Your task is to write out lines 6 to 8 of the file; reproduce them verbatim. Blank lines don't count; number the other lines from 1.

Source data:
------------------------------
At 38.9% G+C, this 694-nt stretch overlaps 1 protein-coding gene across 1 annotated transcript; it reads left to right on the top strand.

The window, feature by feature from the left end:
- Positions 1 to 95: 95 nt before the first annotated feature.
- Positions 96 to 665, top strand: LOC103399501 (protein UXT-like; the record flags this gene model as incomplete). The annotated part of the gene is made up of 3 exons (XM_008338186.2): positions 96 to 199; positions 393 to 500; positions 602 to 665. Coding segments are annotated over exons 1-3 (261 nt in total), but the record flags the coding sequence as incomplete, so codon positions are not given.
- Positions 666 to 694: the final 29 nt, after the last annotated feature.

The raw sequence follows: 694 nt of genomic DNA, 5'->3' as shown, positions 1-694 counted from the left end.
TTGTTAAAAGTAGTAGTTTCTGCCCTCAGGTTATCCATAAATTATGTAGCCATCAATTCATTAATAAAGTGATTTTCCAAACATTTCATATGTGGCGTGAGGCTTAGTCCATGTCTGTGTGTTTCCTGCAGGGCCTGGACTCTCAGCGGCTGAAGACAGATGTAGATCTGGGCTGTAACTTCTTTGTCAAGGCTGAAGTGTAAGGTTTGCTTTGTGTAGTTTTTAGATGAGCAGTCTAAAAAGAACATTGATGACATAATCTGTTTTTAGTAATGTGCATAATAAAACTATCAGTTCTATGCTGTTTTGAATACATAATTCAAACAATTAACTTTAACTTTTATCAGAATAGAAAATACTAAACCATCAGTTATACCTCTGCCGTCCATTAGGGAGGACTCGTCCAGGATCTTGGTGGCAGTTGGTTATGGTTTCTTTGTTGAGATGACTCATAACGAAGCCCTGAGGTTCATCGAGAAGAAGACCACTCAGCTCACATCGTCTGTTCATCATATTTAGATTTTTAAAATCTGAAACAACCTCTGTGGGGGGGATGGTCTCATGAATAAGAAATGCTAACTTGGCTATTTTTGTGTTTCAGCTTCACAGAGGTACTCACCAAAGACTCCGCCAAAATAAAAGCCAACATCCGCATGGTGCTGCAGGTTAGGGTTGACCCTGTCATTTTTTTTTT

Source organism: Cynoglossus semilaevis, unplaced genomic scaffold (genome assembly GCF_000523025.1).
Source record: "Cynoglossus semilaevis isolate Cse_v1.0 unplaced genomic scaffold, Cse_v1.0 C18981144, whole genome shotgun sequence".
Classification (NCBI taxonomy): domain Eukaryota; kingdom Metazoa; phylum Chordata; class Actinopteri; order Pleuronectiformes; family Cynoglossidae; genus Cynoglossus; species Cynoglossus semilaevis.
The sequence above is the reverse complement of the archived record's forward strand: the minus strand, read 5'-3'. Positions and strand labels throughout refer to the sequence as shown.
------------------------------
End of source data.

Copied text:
The raw sequence follows: 694 nt of genomic DNA, 5'->3' as shown, positions 1-694 counted from the left end.
TTGTTAAAAGTAGTAGTTTCTGCCCTCAGGTTATCCATAAATTATGTAGCCATCAATTCATTAATAAAGTGATTTTCCAAACATTTCATATGTGGCGTGAGGCTTAGTCCATGTCTGTGTGTTTCCTGCAGGGCCTGGACTCTCAGCGGCTGAAGACAGATGTAGATCTGGGCTGTAACTTCTTTGTCAAGGCTGAAGTGTAAGGTTTGCTTTGTGTAGTTTTTAGATGAGCAGTCTAAAAAGAACATTGATGACATAATCTGTTTTTAGTAATGTGCATAATAAAACTATCAGTTCTATGCTGTTTTGAATACATAATTCAAACAATTAACTTTAACTTTTATCAGAATAGAAAATACTAAACCATCAGTTATACCTCTGCCGTCCATTAGGGAGGACTCGTCCAGGATCTTGGTGGCAGTTGGTTATGGTTTCTTTGTTGAGATGACTCATAACGAAGCCCTGAGGTTCATCGAGAAGAAGACCACTCAGCTCACATCGTCTGTTCATCATATTTAGATTTTTAAAATCTGAAACAACCTCTGTGGGGGGGATGGTCTCATGAATAAGAAATGCTAACTTGGCTATTTTTGTGTTTCAGCTTCACAGAGGTACTCACCAAAGACTCCGCCAAAATAAAAGCCAACATCCGCATGGTGCTGCAGGTTAGGGTTGACCCTGTCATTTTTTTTTT

Source organism: Cynoglossus semilaevis, unplaced genomic scaffold (genome assembly GCF_000523025.1).